Phonogrammarchiv repatriates Madagascar’s acoustic heritage

In time for UNESCO’s World Day for Audiovisual Heritage on 27 October the Phonogrammarchiv of the Austrian Academy of Sciences is proud to announce that more than 1,000 sound documents from Madagascar have returned to their country of origin.

The recordings were made between 1961 and 1992 in the course of field research conducted by Lotte Schomerus-Gernböck, Gerhard Kubik, August Schmidhofer and Michael Weber. On behalf of those scholars and the Phonogrammarchiv, August Schmidhofer (Department of Musicology, University of Vienna, and himself a member of the archive’s staff until 1989) handed over a virtual archive on a hard disk containing sound documents of traditional music, fairy tales and stories as well as the respective accompanying documentation.

The repatriation ceremony last September, which took place at the Institut de Civilisations (Université d’Antananarivo) in the presence of Mireille Rakotomalala, ethnomusicologist and former minister of culture, was widely echoed in the local media. Other archives are expected to follow this example.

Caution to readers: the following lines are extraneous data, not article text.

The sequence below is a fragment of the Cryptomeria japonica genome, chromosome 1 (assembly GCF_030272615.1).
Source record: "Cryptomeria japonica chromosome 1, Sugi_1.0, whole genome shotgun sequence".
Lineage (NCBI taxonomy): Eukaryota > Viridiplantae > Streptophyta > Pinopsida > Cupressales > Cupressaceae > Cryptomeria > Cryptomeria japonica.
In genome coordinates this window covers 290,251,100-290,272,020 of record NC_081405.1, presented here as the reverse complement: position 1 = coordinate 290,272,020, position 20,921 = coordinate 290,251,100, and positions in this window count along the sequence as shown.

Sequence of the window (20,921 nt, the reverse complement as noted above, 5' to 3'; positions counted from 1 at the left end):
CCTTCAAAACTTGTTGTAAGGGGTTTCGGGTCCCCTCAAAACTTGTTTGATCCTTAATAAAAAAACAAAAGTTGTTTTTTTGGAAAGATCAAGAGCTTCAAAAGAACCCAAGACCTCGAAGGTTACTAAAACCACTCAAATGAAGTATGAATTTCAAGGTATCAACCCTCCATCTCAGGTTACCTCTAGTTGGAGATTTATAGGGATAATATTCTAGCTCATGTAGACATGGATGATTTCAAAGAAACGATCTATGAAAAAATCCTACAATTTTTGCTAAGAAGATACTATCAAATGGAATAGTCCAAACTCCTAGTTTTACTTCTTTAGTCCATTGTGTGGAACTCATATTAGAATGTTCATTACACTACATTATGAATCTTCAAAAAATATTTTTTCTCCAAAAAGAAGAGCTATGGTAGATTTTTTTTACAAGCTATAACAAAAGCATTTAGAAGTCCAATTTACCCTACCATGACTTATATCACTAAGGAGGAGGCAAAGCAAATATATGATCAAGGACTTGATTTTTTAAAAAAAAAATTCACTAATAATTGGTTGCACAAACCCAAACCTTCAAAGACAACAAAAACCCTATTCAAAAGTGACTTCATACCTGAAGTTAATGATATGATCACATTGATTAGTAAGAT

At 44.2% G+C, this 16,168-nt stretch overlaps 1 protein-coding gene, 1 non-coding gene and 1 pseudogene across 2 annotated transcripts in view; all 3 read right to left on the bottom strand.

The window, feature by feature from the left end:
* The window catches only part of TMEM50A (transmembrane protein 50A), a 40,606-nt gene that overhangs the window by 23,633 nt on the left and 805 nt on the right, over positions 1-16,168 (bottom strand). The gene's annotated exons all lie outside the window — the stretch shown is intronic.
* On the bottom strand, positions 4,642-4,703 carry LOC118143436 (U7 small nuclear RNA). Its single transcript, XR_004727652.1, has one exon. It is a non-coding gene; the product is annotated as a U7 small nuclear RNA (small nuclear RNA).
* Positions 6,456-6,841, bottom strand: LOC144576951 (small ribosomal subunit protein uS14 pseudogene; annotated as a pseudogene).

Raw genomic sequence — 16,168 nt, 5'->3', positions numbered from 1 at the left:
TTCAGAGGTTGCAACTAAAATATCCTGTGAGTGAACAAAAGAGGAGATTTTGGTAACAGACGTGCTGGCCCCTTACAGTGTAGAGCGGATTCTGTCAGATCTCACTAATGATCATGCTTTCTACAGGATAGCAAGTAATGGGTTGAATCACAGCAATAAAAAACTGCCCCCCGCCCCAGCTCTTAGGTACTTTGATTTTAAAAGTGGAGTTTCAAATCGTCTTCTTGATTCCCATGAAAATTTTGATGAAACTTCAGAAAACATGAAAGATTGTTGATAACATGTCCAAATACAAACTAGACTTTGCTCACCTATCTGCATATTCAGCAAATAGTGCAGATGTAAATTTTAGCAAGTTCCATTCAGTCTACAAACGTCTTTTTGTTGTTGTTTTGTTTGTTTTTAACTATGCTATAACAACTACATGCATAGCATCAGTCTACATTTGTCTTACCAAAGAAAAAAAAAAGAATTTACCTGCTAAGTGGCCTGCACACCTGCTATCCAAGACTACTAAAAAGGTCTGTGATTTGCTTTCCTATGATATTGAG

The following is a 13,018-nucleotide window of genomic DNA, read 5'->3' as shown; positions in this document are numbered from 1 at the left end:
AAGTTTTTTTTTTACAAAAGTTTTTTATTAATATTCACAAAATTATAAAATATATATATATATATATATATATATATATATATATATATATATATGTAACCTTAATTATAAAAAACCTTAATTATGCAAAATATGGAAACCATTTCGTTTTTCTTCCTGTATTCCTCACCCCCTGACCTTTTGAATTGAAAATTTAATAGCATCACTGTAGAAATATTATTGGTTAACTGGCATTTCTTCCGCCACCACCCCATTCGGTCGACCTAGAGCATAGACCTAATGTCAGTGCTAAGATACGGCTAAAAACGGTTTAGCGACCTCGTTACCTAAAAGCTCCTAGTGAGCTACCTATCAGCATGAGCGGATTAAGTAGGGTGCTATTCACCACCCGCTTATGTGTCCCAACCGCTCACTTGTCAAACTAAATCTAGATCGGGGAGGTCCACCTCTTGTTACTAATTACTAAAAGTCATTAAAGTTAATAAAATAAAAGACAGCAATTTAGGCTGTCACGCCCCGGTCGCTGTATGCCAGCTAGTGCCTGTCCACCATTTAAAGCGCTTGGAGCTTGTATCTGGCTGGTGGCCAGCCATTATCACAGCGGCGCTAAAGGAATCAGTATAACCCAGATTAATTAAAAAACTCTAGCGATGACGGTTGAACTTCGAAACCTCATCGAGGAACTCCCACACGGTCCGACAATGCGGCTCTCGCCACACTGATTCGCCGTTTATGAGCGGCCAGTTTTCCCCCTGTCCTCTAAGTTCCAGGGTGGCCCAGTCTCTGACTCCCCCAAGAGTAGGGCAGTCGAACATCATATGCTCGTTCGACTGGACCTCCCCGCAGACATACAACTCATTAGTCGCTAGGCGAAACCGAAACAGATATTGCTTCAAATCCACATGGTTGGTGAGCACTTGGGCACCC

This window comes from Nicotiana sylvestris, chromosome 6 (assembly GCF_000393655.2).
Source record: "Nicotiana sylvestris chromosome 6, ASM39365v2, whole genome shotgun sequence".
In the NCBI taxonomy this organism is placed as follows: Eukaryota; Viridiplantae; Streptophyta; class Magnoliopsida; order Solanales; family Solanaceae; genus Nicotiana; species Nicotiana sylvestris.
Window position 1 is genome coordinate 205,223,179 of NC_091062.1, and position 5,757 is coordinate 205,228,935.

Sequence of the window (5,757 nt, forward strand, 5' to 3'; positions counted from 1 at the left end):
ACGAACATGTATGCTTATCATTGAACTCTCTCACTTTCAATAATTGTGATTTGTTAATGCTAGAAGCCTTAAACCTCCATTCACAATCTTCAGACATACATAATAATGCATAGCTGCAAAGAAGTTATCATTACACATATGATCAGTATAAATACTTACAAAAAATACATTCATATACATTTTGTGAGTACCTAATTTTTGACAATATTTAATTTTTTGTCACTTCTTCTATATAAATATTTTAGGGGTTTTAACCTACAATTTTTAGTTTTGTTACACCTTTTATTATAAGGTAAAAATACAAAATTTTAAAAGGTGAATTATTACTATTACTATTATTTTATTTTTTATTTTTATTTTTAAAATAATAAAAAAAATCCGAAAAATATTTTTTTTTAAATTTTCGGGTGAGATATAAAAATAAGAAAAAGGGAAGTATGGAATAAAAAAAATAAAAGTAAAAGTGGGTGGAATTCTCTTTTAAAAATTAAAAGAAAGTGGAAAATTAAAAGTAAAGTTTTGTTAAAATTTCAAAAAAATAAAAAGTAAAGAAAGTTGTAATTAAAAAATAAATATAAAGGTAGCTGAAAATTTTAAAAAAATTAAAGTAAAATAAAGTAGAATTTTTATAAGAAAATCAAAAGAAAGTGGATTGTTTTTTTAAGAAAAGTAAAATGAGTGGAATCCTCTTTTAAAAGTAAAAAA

Mireille Rakotomalala and August Schmidhofer (Antananarivo, 26 September 2012)

Since its foundation in 1899, the Phonogrammarchiv has been committed to the preservation of the intangible cultural heritage of mankind. This mission has long been accompanied by the responsibility to repatriate the unique recordings made by Austrian researchers in the field and safeguarded for decades by the Phonogrammarchiv (cf. also our ongoing editions, published by the Austrian Academy of Sciences Press).